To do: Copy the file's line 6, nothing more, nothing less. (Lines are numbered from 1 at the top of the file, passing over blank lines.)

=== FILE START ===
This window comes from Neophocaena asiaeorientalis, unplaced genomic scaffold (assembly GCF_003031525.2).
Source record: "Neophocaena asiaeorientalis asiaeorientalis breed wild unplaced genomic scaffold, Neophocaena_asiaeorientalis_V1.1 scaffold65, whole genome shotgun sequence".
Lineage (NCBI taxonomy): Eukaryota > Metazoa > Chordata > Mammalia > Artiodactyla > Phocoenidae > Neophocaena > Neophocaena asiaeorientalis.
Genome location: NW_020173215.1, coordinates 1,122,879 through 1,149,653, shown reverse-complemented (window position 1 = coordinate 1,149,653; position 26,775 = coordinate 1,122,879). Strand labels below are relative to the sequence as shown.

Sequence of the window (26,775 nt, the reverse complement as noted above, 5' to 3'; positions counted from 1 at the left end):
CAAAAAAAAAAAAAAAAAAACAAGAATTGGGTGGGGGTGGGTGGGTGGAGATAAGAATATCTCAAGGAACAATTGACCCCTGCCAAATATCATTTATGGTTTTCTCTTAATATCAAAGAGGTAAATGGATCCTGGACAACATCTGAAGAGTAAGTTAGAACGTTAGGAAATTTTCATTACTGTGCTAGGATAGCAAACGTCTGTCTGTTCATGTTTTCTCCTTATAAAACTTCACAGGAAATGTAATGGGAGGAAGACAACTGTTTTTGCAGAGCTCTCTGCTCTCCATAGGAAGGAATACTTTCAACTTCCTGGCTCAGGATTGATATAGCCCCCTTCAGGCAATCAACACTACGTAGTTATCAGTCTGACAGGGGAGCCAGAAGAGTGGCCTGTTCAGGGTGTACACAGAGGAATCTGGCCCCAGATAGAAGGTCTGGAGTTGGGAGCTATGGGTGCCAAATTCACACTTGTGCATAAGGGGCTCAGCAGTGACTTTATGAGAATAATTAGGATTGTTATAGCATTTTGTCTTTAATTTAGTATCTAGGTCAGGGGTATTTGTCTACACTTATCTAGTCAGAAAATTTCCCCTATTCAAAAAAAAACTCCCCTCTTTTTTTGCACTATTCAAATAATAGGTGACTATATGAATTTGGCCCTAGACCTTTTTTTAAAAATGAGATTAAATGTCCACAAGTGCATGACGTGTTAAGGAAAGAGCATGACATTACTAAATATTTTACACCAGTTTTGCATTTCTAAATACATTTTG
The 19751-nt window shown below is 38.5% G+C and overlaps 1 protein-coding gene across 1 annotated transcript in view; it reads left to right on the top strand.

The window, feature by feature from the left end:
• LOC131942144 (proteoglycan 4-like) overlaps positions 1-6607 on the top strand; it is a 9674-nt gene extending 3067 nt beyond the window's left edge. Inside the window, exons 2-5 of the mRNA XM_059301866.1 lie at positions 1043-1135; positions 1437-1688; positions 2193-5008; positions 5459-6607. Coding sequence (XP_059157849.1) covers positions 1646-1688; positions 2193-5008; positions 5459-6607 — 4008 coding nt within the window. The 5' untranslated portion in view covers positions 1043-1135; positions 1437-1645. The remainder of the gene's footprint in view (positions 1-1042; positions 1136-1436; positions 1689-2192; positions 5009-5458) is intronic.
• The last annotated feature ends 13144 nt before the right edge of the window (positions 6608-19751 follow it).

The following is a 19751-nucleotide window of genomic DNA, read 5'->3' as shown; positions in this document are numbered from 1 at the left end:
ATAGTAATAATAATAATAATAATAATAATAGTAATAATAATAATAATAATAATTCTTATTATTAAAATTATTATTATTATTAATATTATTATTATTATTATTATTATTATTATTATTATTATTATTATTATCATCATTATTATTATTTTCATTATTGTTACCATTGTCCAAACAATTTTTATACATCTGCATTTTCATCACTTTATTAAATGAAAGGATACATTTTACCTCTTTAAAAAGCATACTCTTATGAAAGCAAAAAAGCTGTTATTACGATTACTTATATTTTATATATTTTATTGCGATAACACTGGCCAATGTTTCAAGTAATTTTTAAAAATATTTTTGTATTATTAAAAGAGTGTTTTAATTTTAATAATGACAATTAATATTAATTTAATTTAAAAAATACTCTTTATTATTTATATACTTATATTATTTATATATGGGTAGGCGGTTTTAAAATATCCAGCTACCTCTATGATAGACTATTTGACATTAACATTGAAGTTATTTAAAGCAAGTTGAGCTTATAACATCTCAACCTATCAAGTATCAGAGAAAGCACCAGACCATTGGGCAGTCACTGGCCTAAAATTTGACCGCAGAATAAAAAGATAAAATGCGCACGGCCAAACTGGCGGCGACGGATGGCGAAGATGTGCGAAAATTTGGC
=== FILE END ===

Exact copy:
CAAAAAAAAAAAAAAAAAAACAAGAATTGGGTGGGGGTGGGTGGGTGGAGATAAGAATATCTCAAGGAACAATTGACCCCTGCCAAATATCATTTATGGTTTTCTCTTAATATCAAAGAGGTAAATGGATCCTGGACAACATCTGAAGAGTAAGTTAGAACGTTAGGAAATTTTCATTACTGTGCTAGGATAGCAAACGTCTGTCTGTTCATGTTTTCTCCTTATAAAACTTCACAGGAAATGTAATGGGAGGAAGACAACTGTTTTTGCAGAGCTCTCTGCTCTCCATAGGAAGGAATACTTTCAACTTCCTGGCTCAGGATTGATATAGCCCCCTTCAGGCAATCAACACTACGTAGTTATCAGTCTGACAGGGGAGCCAGAAGAGTGGCCTGTTCAGGGTGTACACAGAGGAATCTGGCCCCAGATAGAAGGTCTGGAGTTGGGAGCTATGGGTGCCAAATTCACACTTGTGCATAAGGGGCTCAGCAGTGACTTTATGAGAATAATTAGGATTGTTATAGCATTTTGTCTTTAATTTAGTATCTAGGTCAGGGGTATTTGTCTACACTTATCTAGTCAGAAAATTTCCCCTATTCAAAAAAAAACTCCCCTCTTTTTTTGCACTATTCAAATAATAGGTGACTATATGAATTTGGCCCTAGACCTTTTTTTAAAAATGAGATTAAATGTCCACAAGTGCATGACGTGTTAAGGAAAGAGCATGACATTACTAAATATTTTACACCAGTTTTGCATTTCTAAATACATTTTG